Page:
Dyslexia
(pronounced: dis-lek-see-ah) is a type of learning disability. A person with a
learning disability has trouble processing words or numbers. There are several
kinds of learning disabilities; dyslexia is the term used when people have
difficulty learning to read, even though they are smart enough and are
motivated to learn. The word dyslexia comes from two Greek words: dys, which
means abnormal or impaired, and lexis, which refers to language or words.

Dyslexia is not
a disease. It's a condition that you are born with, and it often runs in
families. People with dyslexia are not stupid or lazy. Most have average or
above-average intelligence, and they work very hard to overcome their learning
problems.

Dyslexic students tend to be good at understanding
three-dimensional objects, spatial reasoning, and things they can see in
pictures. They have problems with symbols, so their math problems often stem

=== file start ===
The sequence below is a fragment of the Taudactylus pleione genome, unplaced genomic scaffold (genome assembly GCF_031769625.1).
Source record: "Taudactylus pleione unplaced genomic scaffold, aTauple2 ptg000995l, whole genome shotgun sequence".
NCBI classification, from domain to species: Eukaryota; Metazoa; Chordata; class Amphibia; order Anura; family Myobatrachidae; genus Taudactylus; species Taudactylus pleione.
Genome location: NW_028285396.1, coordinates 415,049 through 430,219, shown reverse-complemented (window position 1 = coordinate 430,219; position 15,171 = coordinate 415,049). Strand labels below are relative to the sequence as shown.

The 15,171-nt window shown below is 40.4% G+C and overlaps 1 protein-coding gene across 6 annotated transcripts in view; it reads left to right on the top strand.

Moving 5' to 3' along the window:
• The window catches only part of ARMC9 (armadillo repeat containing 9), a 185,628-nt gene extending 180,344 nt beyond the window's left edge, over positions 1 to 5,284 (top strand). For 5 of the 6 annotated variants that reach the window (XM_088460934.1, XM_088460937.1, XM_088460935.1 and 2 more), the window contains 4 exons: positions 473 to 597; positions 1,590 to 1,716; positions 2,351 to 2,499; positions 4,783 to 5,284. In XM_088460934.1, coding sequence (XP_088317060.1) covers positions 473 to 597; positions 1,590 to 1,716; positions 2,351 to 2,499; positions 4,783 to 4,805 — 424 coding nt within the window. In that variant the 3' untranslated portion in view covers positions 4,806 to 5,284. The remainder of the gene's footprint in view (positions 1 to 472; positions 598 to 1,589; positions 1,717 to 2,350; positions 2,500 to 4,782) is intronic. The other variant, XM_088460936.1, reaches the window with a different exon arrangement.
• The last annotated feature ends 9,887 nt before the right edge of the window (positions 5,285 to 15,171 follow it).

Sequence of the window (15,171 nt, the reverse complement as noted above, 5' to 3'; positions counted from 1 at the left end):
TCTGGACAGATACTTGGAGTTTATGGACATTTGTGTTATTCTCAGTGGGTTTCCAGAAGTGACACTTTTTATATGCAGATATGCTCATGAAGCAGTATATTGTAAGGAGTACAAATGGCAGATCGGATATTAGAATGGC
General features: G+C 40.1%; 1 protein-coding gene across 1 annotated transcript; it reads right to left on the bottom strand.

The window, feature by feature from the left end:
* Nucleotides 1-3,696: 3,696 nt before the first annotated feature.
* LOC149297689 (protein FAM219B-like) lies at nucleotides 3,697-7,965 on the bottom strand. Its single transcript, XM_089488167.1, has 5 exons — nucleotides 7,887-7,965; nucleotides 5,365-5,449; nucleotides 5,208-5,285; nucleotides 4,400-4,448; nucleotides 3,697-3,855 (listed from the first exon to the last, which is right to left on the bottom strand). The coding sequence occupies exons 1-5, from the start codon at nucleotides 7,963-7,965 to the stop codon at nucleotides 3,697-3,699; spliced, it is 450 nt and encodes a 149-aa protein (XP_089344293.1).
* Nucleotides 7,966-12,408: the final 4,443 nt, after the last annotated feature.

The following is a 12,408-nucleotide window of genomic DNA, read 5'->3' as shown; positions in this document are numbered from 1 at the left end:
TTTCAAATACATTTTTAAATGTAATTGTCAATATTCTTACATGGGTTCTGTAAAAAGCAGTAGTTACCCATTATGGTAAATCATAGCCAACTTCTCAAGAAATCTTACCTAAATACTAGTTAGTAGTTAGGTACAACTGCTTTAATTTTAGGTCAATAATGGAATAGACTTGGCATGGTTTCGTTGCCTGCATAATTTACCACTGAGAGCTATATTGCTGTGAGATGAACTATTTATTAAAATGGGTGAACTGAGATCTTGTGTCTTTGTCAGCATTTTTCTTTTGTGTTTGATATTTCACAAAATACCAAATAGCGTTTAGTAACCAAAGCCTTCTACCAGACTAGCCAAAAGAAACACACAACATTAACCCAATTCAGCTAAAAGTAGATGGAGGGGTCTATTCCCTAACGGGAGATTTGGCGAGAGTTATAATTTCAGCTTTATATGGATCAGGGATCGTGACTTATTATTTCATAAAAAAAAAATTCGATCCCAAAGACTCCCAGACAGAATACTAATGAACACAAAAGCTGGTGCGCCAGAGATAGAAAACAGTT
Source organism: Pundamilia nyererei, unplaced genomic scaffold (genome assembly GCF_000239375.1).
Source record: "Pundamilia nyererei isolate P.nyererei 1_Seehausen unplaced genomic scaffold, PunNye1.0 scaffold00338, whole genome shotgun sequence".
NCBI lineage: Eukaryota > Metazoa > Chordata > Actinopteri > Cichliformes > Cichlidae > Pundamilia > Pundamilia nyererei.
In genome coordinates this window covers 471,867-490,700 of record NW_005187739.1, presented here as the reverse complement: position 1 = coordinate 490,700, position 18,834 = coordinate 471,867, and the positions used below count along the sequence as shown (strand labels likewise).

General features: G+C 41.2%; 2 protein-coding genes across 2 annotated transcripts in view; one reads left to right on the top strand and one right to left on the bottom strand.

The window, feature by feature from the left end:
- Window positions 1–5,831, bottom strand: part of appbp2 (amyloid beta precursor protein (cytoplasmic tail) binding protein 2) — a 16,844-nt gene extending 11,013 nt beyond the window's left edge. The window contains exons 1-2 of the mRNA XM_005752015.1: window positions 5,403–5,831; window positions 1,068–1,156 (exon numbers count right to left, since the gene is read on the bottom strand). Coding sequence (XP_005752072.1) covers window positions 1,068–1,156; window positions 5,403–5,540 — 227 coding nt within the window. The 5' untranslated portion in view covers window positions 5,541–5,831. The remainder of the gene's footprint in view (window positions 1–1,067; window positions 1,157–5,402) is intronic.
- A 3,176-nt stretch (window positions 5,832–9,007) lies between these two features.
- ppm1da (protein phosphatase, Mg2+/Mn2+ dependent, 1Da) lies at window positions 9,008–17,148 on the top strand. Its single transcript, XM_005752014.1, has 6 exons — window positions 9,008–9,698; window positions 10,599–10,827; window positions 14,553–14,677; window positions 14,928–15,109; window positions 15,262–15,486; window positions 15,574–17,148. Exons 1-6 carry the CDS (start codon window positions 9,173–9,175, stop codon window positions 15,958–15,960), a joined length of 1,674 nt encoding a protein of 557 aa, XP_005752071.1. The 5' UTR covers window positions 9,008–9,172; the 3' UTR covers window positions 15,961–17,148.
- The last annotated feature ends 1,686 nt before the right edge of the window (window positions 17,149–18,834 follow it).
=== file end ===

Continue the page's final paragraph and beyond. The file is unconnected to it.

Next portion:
from difficulty with the symbolic representation of math concepts. They also
have problems thinking with words, so rote memory of math sums (such as
multiplication tables) is very difficult. Finally, because they are 'big
picture' thinkers, they often have trouble with sequential, step-by-step logic
or ordering - obviously important to follow a series of steps such as learning
to do long division.

With this in mind, tools that teach math
concepts through hands-on activities and manipulatives are very good. It is
important to make sure that the student understands the basic concepts that
numbers and other mathematical symbols represent. You also will want to help
the student see where any mathematical process is leading; before a dyslexic
student can learn steps in a process, the student will want to know why and how
these steps will lead to the intended result.

Fanu, James le fanu. 2006.

*Diteksi dini masalah- masalah psikologi anak*. Jogjakarta : think.
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